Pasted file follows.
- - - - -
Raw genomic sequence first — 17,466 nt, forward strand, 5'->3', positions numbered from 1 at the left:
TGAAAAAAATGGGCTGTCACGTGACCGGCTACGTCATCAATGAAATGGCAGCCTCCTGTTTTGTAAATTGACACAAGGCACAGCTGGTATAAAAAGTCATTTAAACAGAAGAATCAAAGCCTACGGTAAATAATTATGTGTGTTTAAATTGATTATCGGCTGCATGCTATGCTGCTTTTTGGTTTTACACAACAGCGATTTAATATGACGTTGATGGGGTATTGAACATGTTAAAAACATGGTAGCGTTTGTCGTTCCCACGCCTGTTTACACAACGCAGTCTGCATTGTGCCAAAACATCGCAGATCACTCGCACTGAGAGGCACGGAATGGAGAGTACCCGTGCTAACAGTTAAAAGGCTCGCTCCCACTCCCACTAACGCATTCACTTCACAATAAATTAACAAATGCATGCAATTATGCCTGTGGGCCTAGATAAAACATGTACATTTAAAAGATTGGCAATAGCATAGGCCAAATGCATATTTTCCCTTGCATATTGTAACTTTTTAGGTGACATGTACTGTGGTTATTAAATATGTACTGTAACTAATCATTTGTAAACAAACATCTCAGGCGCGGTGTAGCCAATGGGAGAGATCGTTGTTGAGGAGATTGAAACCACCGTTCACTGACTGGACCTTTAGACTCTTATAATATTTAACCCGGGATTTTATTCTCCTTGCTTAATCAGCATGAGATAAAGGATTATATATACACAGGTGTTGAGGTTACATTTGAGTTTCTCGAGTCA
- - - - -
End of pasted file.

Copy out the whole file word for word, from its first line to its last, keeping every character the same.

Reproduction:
Raw genomic sequence first — 17,466 nt, forward strand, 5'->3', positions numbered from 1 at the left:
TGAAAAAAATGGGCTGTCACGTGACCGGCTACGTCATCAATGAAATGGCAGCCTCCTGTTTTGTAAATTGACACAAGGCACAGCTGGTATAAAAAGTCATTTAAACAGAAGAATCAAAGCCTACGGTAAATAATTATGTGTGTTTAAATTGATTATCGGCTGCATGCTATGCTGCTTTTTGGTTTTACACAACAGCGATTTAATATGACGTTGATGGGGTATTGAACATGTTAAAAACATGGTAGCGTTTGTCGTTCCCACGCCTGTTTACACAACGCAGTCTGCATTGTGCCAAAACATCGCAGATCACTCGCACTGAGAGGCACGGAATGGAGAGTACCCGTGCTAACAGTTAAAAGGCTCGCTCCCACTCCCACTAACGCATTCACTTCACAATAAATTAACAAATGCATGCAATTATGCCTGTGGGCCTAGATAAAACATGTACATTTAAAAGATTGGCAATAGCATAGGCCAAATGCATATTTTCCCTTGCATATTGTAACTTTTTAGGTGACATGTACTGTGGTTATTAAATATGTACTGTAACTAATCATTTGTAAACAAACATCTCAGGCGCGGTGTAGCCAATGGGAGAGATCGTTGTTGAGGAGATTGAAACCACCGTTCACTGACTGGACCTTTAGACTCTTATAATATTTAACCCGGGATTTTATTCTCCTTGCTTAATCAGCATGAGATAAAGGATTATATATACACAGGTGTTGAGGTTACATTTGAGTTTCTCGAGTCA